"And so far, we've just been playing. The flap over Napster
is merely the toy of public opinion wound up and released -- a
plastic duck quacking its way through the mainstream media. It's
right! It's wrong! The millennium has come! The end is nigh! But
who cares? Most of this "debate" is looking backward, trying
to salvage constructs that no longer matter. Whose property is
intellect? Whose right the right to copy what has gone before?
Human culture has always been the work of thieves, beginning with
Prometheus. Kill Napster today, get the fire next time."
"While the music industry wrings its hands over profits lost
from catchy tunes it ensnared in the twentieth-century equivalent
of bad-faith treaties with native tribes, the Net is already
dreaming about arts and music and literatures not yet composed.
About how they will travel, whose eyes and ears, whose hearts they
will arrive at. Business made an unholy pact with technology, and
thought it had found the keys to the kingdom. But unlocking the
gates, it imported a Trojan horse into the city of commerce. Within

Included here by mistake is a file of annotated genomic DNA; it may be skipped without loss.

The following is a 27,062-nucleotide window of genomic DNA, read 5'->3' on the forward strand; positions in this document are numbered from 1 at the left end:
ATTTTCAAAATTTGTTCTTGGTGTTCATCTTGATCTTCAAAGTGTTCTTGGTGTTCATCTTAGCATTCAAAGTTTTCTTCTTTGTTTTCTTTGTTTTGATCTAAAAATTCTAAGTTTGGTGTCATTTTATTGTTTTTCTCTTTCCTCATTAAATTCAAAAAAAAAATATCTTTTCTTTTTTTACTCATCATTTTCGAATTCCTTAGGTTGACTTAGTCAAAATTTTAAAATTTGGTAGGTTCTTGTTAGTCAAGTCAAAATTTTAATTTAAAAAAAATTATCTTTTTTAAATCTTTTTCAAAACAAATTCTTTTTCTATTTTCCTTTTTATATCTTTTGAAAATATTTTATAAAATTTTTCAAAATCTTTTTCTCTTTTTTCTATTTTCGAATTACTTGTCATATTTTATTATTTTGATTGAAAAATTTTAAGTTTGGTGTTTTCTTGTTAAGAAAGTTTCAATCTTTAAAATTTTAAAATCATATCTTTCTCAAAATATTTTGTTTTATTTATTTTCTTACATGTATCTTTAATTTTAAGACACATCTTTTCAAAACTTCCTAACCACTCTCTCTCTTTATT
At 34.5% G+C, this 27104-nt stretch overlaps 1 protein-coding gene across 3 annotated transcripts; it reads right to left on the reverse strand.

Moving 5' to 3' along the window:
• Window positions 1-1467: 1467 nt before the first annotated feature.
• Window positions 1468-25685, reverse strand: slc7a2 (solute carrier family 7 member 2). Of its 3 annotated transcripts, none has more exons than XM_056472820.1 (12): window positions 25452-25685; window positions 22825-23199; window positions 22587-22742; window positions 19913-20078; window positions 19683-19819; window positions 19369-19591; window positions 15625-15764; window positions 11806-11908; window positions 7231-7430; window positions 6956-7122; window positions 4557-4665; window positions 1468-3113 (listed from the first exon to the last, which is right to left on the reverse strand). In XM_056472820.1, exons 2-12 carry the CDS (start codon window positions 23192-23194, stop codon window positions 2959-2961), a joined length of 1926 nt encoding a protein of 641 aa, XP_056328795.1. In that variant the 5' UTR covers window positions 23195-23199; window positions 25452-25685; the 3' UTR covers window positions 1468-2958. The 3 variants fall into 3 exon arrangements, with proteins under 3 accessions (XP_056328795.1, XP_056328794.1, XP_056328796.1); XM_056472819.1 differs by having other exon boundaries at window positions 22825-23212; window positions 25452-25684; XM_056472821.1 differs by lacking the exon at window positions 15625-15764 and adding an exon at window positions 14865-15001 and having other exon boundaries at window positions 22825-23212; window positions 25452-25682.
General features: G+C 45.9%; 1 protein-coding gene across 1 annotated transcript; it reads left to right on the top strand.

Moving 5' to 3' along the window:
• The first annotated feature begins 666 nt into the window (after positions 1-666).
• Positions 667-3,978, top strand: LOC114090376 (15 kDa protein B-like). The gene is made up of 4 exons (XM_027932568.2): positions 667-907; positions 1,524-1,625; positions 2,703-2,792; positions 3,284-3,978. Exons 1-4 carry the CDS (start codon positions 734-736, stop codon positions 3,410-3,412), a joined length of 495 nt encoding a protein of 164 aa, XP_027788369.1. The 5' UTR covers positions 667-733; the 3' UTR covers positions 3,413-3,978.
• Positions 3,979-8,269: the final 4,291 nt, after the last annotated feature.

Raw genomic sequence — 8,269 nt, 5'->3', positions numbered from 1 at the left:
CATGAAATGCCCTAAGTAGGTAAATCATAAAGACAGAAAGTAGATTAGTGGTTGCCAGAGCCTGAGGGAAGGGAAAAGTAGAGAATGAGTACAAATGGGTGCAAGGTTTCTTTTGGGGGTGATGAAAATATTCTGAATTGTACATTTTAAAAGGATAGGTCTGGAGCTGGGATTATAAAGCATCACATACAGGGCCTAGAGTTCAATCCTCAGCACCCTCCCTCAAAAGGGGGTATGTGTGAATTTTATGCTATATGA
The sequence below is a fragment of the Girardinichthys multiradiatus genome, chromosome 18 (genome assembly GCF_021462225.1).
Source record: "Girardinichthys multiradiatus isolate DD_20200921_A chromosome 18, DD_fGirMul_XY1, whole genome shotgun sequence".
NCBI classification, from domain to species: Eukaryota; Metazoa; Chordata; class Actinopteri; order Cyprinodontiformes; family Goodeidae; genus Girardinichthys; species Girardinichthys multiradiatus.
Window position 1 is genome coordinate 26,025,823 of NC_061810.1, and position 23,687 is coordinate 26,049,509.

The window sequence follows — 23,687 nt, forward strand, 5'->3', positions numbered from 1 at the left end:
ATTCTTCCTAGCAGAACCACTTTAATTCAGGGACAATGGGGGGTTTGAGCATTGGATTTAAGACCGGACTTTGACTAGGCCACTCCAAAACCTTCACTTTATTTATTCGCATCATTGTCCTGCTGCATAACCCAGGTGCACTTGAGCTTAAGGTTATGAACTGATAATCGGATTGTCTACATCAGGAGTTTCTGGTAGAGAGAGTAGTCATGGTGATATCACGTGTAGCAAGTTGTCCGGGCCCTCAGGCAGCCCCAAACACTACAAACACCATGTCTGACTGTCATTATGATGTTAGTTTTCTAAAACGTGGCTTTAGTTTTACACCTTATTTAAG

the code is a deeper code that business does not understand."
"Ian Clarke, on the other hand, does understand that code. A
twenty-five-year-old Irish programmer, Clarke has been thrust into
the Napster limelight because of a program he wrote called Freenet.
Like the name implies, Freenet is all about making, and keeping,
information free. It's a distributed file-sharing network, where
all users are completely anonymous and there's no central
distribution server -- which means no master list of users, no one
to sue, and no way to shut it down. Clarke has been asked about the
decoy duck numerous times, but he has more to say on a wider range
of issues than that debate has so far touched on. I spoke with him
via phone from his London office. We talked about free speech,
piracy, copyright, version control, distributed caching, and an
exceedingly cool plan to automatically generate topical directories
based on use. Watch this guy and what he's up to. If information
wants to be free, it just got its wish."